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Militarization

Gender, Conflict, and the Militarization of Climate Change Policy

Citation:

Nagel, Joane. 2015. “Gender, Conflict, and the Militarization of Climate Change Policy.” Peace Review 27 (2): 202–8. doi:10.1080/10402659.2015.1037629.

 

Author: Joane Nagel

Abstract:

The article suggests that mandating gender parity in climate change research funding may be a way to refocus research questions from large-scale planetary intervention or militarized responses. Topics discussed include research finding that including women in environmental decision-making makes a difference in policy outcomes. Also mentioned is the creation of more gender-balanced structures as a first step toward taking on the challenge of climate change.

Topics: Environment, Gender, Gender Balance, Military Forces & Armed Groups, Militarization

Year: 2015

Introduction: Feminist Security Studies and Feminist Political Economy: Crossing Divides and Rebuilding Bridges

Citation:

Elias, Juanita. 2015. “Introduction: Feminist Security Studies and Feminist Political Economy: Crossing Divides and Rebuilding Bridges.” Politics & Gender 11 (2): 406–8.

Author: Juanita Elias

Annotation:

Summary:
"The essays here reflect on the need to rebuild bridges between two key strands of feminist International Relations (IR) scholarship: feminist security studies (FSS) and feminist (international) political economy (FPE/FIPE). As many of the contributions to this section point out, feminist IR scholarship has long emphasized how gender relations and identities are constituted globally in relation to processes of militarization, securitization, globalization, and governance. In more recent years, however, feminist IR scholarship has come to be dominated by a concern with security (Prügl 2011). Of course, FPE scholarship has continued to provide critical accounts of the gendered nature of global production, work, and financial crises (among other issues). But it is notable that, in doing so, much FPE scholarship has tended to avoid questions of security and/or violence. This CP section, then, looks to the growing divide between FSS and FPE with all of the contributors seeking to analyse how these two traditions of feminist scholarship might be reintegrated and why this reintegration is important" (Elias 2015, 406).

Topics: Economies, Feminisms, Gender Roles, Gender Analysis, Globalization, Governance, Militarization, Political Economies, Security

Year: 2015

Sexing the State: The Gendered Origins of the Civil War in Sierra Leone

Citation:

Lahai, John Idriss. 2010. “Sexing the State: The Gendered Origins of the Civil War in Sierra Leone.” Minerva Journal of Women and War 4 (2): 26–45. doi:10.3172/MIN.4.2.26.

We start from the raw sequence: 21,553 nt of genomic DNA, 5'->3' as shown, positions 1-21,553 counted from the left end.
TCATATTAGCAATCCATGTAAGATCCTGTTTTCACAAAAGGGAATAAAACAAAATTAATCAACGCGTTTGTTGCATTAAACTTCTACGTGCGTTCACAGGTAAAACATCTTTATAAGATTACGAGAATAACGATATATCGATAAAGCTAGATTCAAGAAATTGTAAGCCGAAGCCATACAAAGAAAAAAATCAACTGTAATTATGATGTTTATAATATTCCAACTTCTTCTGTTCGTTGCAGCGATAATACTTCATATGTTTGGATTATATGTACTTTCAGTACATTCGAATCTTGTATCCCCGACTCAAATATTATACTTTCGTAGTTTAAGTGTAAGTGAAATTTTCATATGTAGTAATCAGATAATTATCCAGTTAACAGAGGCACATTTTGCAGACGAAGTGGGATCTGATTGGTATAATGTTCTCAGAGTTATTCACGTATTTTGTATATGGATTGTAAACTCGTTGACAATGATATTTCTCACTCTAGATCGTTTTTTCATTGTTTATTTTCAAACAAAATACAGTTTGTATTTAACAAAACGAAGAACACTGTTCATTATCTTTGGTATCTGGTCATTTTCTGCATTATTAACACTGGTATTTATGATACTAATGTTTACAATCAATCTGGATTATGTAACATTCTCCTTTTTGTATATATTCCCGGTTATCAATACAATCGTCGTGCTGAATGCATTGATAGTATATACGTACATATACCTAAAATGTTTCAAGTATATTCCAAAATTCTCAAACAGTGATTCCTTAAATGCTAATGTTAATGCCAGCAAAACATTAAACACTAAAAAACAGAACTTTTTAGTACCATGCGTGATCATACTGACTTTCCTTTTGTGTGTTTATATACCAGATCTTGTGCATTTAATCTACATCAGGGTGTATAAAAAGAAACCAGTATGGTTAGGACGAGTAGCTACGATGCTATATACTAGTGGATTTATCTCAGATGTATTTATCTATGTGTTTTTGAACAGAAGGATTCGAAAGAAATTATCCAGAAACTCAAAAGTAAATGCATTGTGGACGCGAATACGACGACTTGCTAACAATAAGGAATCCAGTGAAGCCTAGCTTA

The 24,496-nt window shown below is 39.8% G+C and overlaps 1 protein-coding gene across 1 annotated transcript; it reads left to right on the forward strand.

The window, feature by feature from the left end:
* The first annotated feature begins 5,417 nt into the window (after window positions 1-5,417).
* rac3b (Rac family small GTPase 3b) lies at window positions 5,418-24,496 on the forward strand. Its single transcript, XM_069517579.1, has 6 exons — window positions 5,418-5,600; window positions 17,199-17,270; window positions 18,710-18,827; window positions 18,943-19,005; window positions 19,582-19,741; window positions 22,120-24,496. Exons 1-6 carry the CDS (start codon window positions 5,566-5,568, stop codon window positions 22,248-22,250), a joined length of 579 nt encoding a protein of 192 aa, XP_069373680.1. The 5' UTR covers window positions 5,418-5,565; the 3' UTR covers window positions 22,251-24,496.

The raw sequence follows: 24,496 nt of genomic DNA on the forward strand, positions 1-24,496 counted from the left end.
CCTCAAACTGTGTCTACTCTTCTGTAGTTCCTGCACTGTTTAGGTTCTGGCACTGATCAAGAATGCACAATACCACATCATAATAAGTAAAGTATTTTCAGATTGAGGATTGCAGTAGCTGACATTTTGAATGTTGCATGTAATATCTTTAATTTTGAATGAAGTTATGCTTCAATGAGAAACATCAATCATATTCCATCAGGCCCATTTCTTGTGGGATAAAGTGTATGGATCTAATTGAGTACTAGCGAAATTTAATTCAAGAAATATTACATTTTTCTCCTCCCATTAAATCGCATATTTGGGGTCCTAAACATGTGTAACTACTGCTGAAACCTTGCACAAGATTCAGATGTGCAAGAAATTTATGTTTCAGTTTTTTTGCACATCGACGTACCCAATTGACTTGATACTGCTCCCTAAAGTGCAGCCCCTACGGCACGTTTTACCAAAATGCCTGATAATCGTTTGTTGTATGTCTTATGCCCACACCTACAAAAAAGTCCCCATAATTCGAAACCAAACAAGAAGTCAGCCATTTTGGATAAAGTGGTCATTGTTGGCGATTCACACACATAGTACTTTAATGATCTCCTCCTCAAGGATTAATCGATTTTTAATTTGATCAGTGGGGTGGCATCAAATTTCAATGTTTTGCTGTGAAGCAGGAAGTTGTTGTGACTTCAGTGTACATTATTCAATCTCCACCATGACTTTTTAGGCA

Author: John Idriss Lahai

Abstract:

As a rethink to the existing gender-neutral argument surrounding the causes of the civil war in Sierra Leone, this article presents an alternative framework of pre-war gender structural inequality to explain the conflict. While it does not present a feminist-essentialist argument in defense of the nuanced "peaceful" nature of women, it contends that the long standing exclusion of women in politics, and the lack of social and economic structural equality - which also precipitated the social and political acceptance of violence - should be understood as an antecedent to the war. And it is also argued in this article that although the youth bulge contributed to a militarized culture before the war, the crux of the problem was the lack of women's pre-war reproductive rights and sexual autonomy. To insist on a gendered reasoning to explain civil wars, we should note, appears to be part of the feminist call for the recognition of gender (in)equality in the war-peace calculus. Despite that, it also bears some positive analytical framework for interpreting the "male-instigated" civil wars and the violence that occurred therein (see, e.g., Cockburn 2001). Against this backdrop, we cannot explain the ways how the war affected women, without looking at the pre-war gender structural inequalities. Thus, it is hoped that this article will give voice to women and explain how women's low status contributed to the militarization of pre-war state politics, in the subsequent war, and in shaping the patterns of wartime sexual and gender-based violence between 1991 and 2002.

Topics: Armed Conflict, Civil Wars, Gender, Women, Gender Roles, Gender Analysis, Gender-Based Violence, Gendered Power Relations, Military Forces & Armed Groups, Militarization Regions: Africa, West Africa Countries: Sierra Leone

Year: 2010

Militarised Minds: The Lives of Ex-combatants in South Africa

Citation:

Maringira, Godfrey. “Militarised Minds: The Lives of Ex-Combatants in South Africa.” Sociology 49 (1): 72–87. 

Author: Godfrey Maringira

Abstract:

This article focuses on how ex-combatants in South Africa remain militarised. Identities which were forged through resistance continue to be reproduced in different ways in post-conflict society. Military identity is a source of status and recognition in the everyday lives of ex-combatants, either as 'defenders of the community' or for individual gain. While some may argue that there is no such thing as military identity, the group of ex-combatants interviewed remained attached to such an identity and saw themselves as having a particular role in their communities. While studies, particularly in Africa, present ex-combatants as if they can be easily transformed into civilian life, this article considers the difficulties of such a process. The argument is that it is a complex matter to demilitarise ex-combatant minds in a highly unequal and militarised community. Sixteen life history interviews were collected, 11 with APLA ex combatants and five with Zimbabwean army deserters.